Charlotte’s attempted escape from Delos with the information and her life intact allows Getzinger another chance to put together an action sequence, but more crucially, it gives Suzanne Wrubel and Lisa Joy the opportunity to have Serac go completely into villain mode, shaking off his sympathetic back story in the process. An orphan from a destroyed culture Serac might be, but he’s also ruthless and dangerous and willing to do anything to wrest control of Sector 16 from Dolores, even if it means killing innocents in the process.
Hale (Tessa Thompson) might have been a bad mother in real life, but with Dolores’s influences, she’s becoming a better person until all that is taken from her, forcing her back onto the path of revenge. Maeve gets inside her enemy’s head, and William gets out of his own head in solidly written and performed scenes for all parties involved.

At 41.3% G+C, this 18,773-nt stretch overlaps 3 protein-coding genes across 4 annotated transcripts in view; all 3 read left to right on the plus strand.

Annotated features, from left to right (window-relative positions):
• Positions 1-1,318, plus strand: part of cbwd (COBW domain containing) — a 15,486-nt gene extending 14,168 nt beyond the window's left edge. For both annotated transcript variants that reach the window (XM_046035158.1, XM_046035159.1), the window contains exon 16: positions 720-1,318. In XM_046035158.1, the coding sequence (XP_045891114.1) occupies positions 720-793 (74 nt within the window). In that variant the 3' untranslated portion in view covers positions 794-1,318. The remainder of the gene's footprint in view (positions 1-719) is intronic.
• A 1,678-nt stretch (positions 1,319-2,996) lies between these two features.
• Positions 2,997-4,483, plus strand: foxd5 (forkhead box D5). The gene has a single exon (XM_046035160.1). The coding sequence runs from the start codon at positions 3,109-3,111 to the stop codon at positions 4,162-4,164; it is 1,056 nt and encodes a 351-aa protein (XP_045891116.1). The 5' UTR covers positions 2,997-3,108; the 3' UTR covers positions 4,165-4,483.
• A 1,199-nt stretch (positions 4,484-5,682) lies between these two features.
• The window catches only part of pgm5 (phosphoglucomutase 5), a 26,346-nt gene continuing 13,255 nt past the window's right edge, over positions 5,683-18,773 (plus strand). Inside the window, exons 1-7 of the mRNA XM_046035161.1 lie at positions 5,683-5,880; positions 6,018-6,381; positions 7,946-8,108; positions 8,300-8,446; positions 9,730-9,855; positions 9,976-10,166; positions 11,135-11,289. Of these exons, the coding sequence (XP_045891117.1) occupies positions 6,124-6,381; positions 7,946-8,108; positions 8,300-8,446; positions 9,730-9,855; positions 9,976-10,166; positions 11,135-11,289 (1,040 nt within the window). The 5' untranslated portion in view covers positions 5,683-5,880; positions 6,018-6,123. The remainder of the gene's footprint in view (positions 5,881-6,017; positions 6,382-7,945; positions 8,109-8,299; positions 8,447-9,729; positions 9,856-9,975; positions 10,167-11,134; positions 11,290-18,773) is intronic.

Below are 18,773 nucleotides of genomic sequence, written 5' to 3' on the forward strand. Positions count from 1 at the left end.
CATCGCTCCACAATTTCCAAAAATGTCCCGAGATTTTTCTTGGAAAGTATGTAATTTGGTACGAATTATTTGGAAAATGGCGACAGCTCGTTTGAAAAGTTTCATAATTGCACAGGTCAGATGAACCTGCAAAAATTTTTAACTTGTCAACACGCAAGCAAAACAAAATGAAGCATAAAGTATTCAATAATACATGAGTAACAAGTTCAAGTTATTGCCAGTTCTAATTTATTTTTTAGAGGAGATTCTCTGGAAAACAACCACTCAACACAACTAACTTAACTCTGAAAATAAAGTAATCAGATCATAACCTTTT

The parallels being drawn between characters have been interesting to contemplate. William and Maeve turn inward to prepare for war. Maeve and Charlotte both try to protect their family from threats too big to stop and fail. Serac and Dolores are leaders of their species willing to pay any price for what they see as the greater good.
Serac told Maeve once that there was no way for their two races to exist side by side in the same shared universe, but I am no longer certain that this is a truth anymore. The chaotic, miserable world Charlotte and Nathan walk through on their way to the apartment isn’t the same world Serac was fighting to preserve from the shadows.
The Incite genie is out of the bottle, and there’s no way to go back to a world where humans play out their paths, as blissfully ignorant as hosts in a Delos theme park. Like William, they know the truth about themselves, and are free to be a hero, or a villain, in a world where the social order has suddenly been shattered like glass.